Greg Lea weighs up the pros and cons of making it into Europe's secondary competition for the four English teams in line...
The top four and bottom two places are already decided, but there's still plenty to play for in the Premier League this Sunday. Hull and Newcastle will desperately fight to preserve their top-flight status while Liverpool, Tottenham and Southampton compete for the final two guaranteed Europa League qualification spots of fifth and sixth.
There aren't many things in English football as widely maligned as Europe’s secondary club competition. The Thursday-Sunday schedule is dreaded up and down the country, with the potential for injuries and fatigue, increased travel and divided focus adjudged to outweigh any possible benefits.
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In its current format, the Europa League is viewed as long-winded and convoluted. It lasts for almost an entire year: the qualifiers begin in late June or early July and the final isn't until the end of May. The group stages are something of a laborious slog: with the western European leagues having the higher coefficients, Europa destinations can be as far as Ukraine, Kazakhstan and eastern Russia, while the later arrival of eight fallen Champions League sides doesn't so much add interest as increases the perception of a cluttered and incoherent mishmash.
Furthermore, the evidence suggests there's truth in the argument that the Europa League adversely affects domestic form. Over the last 10 completed seasons, 23 of the 30 English sides to qualify for the tournament through either their league standing or the cup competitions have failed to improve their Premier League position.
There are, however, also plenty of positives to lift the doom for Liverpool, Tottenham, Southampton and West Ham fans - notwithstanding a spate of ill-discipline against Newcastle on Sunday, the Hammers will gain entry via the Fair Play standings...
5) Liverpool (62 pts, +9)
Given that they sold Luis Suarez to Barcelona and lost Daniel Sturridge to injury for most of the year, it hasn't been a completely disastrous season for the Reds. Their showing in the Champions League was probably the biggest disappointment of all, with dropped points against Basel and Ludogorets leading to a group stage exit.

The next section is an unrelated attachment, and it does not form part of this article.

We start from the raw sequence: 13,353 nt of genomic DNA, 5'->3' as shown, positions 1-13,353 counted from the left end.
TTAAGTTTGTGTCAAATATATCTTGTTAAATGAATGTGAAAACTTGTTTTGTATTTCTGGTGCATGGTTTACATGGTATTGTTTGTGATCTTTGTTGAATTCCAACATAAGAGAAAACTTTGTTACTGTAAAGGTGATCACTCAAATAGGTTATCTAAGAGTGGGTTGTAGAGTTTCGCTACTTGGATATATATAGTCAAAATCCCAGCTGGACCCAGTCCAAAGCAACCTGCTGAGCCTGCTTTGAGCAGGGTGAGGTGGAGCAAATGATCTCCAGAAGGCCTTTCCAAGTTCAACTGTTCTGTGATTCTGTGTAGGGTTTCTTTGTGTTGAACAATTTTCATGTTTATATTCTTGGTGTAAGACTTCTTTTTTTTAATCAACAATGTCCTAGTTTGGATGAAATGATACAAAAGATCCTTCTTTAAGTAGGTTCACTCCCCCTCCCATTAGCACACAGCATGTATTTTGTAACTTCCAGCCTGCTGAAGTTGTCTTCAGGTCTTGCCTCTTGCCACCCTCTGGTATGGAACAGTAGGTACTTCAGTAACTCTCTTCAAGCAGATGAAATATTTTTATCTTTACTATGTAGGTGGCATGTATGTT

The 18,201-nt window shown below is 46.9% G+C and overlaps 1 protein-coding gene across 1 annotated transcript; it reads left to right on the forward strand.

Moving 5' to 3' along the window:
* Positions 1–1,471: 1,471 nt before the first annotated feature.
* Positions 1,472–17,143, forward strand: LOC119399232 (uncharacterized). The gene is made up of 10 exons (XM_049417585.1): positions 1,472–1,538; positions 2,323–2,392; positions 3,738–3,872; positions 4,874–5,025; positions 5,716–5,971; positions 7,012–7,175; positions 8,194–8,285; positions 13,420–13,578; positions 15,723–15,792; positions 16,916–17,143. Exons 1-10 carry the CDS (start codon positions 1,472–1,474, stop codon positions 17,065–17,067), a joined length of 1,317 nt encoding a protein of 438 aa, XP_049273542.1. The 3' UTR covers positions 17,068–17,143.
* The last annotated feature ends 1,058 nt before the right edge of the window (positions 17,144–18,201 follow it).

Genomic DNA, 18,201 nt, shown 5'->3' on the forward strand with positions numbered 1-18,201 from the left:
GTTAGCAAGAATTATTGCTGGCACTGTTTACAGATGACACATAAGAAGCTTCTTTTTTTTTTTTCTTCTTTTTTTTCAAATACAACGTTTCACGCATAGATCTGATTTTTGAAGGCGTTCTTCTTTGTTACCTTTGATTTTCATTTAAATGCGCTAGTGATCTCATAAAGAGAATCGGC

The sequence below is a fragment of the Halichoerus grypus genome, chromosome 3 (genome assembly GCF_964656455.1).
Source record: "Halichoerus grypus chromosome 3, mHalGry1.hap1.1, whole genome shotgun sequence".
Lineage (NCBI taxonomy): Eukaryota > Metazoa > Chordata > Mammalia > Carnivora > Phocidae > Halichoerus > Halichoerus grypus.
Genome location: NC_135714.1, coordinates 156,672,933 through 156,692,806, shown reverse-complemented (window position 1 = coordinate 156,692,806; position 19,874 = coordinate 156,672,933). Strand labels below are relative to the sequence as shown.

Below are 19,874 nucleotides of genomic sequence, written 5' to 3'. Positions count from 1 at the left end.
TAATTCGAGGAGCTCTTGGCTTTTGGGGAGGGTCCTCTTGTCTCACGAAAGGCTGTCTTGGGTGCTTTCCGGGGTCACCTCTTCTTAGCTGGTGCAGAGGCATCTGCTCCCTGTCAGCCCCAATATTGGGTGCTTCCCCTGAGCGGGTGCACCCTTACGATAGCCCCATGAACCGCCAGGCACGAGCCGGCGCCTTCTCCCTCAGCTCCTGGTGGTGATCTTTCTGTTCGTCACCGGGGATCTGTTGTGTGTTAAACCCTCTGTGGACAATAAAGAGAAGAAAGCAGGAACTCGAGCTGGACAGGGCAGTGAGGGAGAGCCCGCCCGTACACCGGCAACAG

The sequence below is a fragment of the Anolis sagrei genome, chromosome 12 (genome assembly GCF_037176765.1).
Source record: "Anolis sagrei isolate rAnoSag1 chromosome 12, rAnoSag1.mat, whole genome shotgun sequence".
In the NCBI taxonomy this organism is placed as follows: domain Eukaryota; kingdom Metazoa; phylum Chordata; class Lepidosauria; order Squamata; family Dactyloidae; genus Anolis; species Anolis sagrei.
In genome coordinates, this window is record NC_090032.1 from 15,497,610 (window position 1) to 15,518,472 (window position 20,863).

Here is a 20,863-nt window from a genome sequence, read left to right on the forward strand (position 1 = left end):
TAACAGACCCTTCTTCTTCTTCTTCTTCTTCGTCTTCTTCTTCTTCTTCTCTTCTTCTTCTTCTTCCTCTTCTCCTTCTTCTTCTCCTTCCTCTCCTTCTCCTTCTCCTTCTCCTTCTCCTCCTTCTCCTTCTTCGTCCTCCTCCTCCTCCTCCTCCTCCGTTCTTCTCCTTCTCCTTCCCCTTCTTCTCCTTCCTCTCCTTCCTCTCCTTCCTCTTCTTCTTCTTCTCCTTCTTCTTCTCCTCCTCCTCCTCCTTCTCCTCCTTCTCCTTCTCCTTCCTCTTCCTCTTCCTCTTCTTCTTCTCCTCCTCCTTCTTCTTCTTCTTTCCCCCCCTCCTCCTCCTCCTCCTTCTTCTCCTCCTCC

After playing just 43 games last term, Liverpool struggled to balance the demands of two competitions this time around; Europa League football next season, then, would provide more experience for dealing with the concurrent fight on twin fronts.
The carrot of automatic Champions League entry for the winners is an attractive proposition, too, particularly as top-four rivals Manchester United, Arsenal and Manchester City are all expected to strengthen over the summer, while Brendan Rodgers may be grateful of the extra opportunity to land his first trophy at the club.
On the flip side, Liverpool could be better off putting all their focus on the Premier League. Their squad depth is relatively poor and they aren't currently robust enough to deal with a more congested fixture list. If Raheem Sterling – arguably their key player – gets his way and departs Anfield in the coming months, that will only become even more pertinent.
6) Tottenham (61 pts, +4)
As with Liverpool, Spurs’ best route into the Champions League might be by winning its younger brother. If Mauricio Pochettino decides against mounting a challenge for the trophy and instead relegates the Europa League to a clear No.2 in his list of priorities, it would at least allow those on the fringes of Tottenham’s bloated squad some valuable playing time.